Pigs fly: Haaretz op-ed calls for volunteer army
I'm amazed to see an op-ed in Haaretz that admits the truth
: All the rhetoric about everyone doing their 'fair share' is really about the IDF being a melting pot that make the Haredim like everyone else, and not about the IDF's military needs
But who is talking about "melting" the Arabs into the pot of Israeli society anyhow? Instead, the discussion now focuses on "equally sharing the burden." The demand to "equally share the burden" sounds better and is not as threatening as "melting pot," which could create a toxic alloy of Arabs who resemble Jews. It seems like a blanket under which all citizens can cuddle, feeling not only that they are equal in their obligations, but as a bonus, they can also have the "Israeli experience" of blending. In such a society, the majority recognizes the inherent differences between itself and its minorities, all the more so when that society contributes significantly to the differentiation of those minorities. Read it all
What is true for the Arabs is true for the ultra-Orthodox. The difference between them is the way the Israeli-Jewish consensus treats them. Jewish society in Israel is willing to suffer and even to support the non-service of the Arabs in the army, while the refusal of Haredim is perceived as treason and a sin against citizenship. Because it is "natural" when an Arab does not want to protect a Jew, but intolerable when a Jew refuses to protect a Jew. We may, therefore, also suspect that the "concession" to the Arabs with regard to military service stems not only from their branding as a fifth column, a local branch of the Arab enemy, but also because of the way they strengthen the sense of Jewish unity in Israel.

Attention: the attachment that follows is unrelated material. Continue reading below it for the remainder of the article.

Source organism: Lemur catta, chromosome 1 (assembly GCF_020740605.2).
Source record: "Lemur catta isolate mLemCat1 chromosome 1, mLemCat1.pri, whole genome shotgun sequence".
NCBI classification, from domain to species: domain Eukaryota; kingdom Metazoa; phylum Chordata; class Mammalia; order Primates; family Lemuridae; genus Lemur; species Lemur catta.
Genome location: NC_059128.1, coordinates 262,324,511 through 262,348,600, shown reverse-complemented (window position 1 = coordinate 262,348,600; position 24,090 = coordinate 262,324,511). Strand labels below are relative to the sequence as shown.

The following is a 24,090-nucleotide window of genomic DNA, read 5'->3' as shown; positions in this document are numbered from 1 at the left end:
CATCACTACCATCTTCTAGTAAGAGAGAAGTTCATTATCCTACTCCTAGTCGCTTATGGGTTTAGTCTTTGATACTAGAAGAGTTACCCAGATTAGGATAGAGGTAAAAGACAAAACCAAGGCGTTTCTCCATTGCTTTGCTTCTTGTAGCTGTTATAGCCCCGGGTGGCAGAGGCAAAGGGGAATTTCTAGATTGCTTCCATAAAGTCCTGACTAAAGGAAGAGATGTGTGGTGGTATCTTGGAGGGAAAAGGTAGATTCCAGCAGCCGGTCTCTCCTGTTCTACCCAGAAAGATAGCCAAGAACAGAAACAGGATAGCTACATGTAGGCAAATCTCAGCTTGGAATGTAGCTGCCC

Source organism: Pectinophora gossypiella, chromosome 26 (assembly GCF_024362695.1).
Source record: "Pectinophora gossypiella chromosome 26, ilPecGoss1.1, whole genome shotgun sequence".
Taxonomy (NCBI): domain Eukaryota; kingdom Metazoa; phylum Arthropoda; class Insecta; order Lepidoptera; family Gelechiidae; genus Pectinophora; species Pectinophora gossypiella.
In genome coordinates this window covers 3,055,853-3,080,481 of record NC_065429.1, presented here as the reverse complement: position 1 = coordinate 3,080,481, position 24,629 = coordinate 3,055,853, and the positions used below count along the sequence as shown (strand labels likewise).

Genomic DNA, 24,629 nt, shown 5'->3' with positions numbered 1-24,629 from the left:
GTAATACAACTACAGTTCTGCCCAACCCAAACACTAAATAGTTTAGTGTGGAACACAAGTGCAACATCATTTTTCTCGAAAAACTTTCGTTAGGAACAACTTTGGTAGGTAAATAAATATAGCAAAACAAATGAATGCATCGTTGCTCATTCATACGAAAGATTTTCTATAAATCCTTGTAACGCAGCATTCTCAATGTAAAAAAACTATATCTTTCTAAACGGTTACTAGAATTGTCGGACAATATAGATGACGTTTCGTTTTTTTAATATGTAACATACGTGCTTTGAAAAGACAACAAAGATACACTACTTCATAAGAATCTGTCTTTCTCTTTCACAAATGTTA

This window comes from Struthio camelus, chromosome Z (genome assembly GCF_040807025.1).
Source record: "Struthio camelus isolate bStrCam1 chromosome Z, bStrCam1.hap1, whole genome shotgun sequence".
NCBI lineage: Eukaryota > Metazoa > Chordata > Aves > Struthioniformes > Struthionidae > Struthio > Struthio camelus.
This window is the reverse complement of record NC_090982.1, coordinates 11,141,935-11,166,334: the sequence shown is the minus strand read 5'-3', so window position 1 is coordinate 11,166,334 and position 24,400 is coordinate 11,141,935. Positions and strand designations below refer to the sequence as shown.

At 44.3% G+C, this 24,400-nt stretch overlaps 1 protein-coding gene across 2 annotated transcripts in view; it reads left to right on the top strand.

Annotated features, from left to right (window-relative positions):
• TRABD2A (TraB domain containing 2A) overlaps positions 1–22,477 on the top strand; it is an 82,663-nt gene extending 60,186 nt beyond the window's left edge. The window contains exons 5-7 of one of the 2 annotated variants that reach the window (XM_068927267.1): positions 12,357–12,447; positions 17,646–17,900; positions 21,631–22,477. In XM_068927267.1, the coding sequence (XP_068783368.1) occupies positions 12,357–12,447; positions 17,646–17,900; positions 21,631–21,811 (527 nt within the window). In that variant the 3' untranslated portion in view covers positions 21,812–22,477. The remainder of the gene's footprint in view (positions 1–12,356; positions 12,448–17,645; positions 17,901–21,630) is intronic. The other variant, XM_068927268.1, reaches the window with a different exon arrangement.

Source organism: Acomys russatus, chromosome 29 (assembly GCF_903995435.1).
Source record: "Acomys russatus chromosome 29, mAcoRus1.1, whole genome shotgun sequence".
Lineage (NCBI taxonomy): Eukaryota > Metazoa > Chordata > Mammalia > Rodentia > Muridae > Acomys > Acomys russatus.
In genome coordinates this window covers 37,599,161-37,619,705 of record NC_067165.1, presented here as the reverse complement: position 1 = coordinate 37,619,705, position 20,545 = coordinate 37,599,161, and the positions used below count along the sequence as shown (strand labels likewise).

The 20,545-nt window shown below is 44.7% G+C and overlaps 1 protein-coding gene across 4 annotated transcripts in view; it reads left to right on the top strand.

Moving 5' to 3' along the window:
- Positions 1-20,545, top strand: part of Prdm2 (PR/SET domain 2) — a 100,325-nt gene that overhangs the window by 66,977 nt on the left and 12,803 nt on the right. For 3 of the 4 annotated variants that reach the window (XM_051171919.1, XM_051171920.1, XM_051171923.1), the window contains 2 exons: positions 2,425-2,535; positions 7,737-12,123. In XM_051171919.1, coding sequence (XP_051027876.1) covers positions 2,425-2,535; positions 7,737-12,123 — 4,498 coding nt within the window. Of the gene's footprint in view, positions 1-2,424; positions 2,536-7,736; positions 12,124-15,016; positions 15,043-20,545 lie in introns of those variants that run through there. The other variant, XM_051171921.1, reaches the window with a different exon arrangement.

This contains an even more prickly paradox: The people who demand that the Arabs be left alone magnify and perpetuate their differentiation, while the people who demand that they be included in the law mandating obligatory military service might run into a wall of hostility that feeds the differentiation even more. In both cases, the cost of sharing the burden equally is intolerable.
This paradox can be overcome in two ways. Instead of talking about sharing the burden equally, or "national civilian service," it would be better to adopt the term "civil solidarity." This is not a semantic trick. It is about moving the focus of the argument against the Arabs from "lack of loyalty to the state" to the demand for partnership among citizens. But this fundamental shift will come with a shift in understanding of the character and essence of the army. This is a change that does not involve the Arabs; it involves the Jews. It requires the establishment of a professional army whose prestige depends on its ability to face external threats and not its skills as a social or educational agent. It is an army that carefully filters into its ranks and its payroll those who are worthy and needed, and is not a pot in which citizens are melted into a collective identity.
Labels: Haredim, IDF, Israeli Arabs are a fifth column